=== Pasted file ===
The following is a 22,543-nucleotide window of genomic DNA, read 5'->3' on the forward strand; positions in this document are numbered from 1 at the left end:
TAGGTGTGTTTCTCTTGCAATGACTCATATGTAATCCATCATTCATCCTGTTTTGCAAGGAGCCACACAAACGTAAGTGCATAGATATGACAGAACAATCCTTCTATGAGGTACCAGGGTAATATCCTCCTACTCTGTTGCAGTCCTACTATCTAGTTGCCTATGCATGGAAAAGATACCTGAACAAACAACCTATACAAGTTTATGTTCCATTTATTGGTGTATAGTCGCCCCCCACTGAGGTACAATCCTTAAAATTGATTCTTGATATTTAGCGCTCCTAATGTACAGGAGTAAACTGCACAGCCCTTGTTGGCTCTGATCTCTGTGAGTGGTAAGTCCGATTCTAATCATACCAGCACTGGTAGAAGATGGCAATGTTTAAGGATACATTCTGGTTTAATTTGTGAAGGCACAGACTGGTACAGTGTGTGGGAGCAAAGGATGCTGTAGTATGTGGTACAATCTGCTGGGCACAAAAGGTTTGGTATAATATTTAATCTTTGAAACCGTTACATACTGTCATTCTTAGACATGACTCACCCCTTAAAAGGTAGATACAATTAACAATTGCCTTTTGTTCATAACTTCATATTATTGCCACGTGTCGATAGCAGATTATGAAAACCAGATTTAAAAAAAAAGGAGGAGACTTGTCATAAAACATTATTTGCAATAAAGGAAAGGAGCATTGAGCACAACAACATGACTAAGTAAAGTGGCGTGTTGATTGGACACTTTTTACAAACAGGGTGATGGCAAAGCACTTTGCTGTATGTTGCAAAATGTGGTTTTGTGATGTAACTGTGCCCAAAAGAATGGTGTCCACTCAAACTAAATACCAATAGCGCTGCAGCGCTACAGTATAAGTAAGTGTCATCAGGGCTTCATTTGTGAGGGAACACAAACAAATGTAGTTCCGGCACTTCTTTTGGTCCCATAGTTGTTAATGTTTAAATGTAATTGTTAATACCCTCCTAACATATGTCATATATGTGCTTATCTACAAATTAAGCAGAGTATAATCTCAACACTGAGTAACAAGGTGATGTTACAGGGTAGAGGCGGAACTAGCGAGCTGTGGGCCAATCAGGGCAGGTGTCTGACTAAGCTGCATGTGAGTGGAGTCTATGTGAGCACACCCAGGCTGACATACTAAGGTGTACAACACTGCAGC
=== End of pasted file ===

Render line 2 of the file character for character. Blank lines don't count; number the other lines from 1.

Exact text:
TAGGTGTGTTTCTCTTGCAATGACTCATATGTAATCCATCATTCATCCTGTTTTGCAAGGAGCCACACAAACGTAAGTGCATAGATATGACAGAACAATCCTTCTATGAGGTACCAGGGTAATATCCTCCTACTCTGTTGCAGTCCTACTATCTAGTTGCCTATGCATGGAAAAGATACCTGAACAAACAACCTATACAAGTTTATGTTCCATTTATTGGTGTATAGTCGCCCCCCACTGAGGTACAATCCTTAAAATTGATTCTTGATATTTAGCGCTCCTAATGTACAGGAGTAAACTGCACAGCCCTTGTTGGCTCTGATCTCTGTGAGTGGTAAGTCCGATTCTAATCATACCAGCACTGGTAGAAGATGGCAATGTTTAAGGATACATTCTGGTTTAATTTGTGAAGGCACAGACTGGTACAGTGTGTGGGAGCAAAGGATGCTGTAGTATGTGGTACAATCTGCTGGGCACAAAAGGTTTGGTATAATATTTAATCTTTGAAACCGTTACATACTGTCATTCTTAGACATGACTCACCCCTTAAAAGGTAGATACAATTAACAATTGCCTTTTGTTCATAACTTCATATTATTGCCACGTGTCGATAGCAGATTATGAAAACCAGATTTAAAAAAAAAGGAGGAGACTTGTCATAAAACATTATTTGCAATAAAGGAAAGGAGCATTGAGCACAACAACATGACTAAGTAAAGTGGCGTGTTGATTGGACACTTTTTACAAACAGGGTGATGGCAAAGCACTTTGCTGTATGTTGCAAAATGTGGTTTTGTGATGTAACTGTGCCCAAAAGAATGGTGTCCACTCAAACTAAATACCAATAGCGCTGCAGCGCTACAGTATAAGTAAGTGTCATCAGGGCTTCATTTGTGAGGGAACACAAACAAATGTAGTTCCGGCACTTCTTTTGGTCCCATAGTTGTTAATGTTTAAATGTAATTGTTAATACCCTCCTAACATATGTCATATATGTGCTTATCTACAAATTAAGCAGAGTATAATCTCAACACTGAGTAACAAGGTGATGTTACAGGGTAGAGGCGGAACTAGCGAGCTGTGGGCCAATCAGGGCAGGTGTCTGACTAAGCTGCATGTGAGTGGAGTCTATGTGAGCACACCCAGGCTGACATACTAAGGTGTACAACACTGCAGC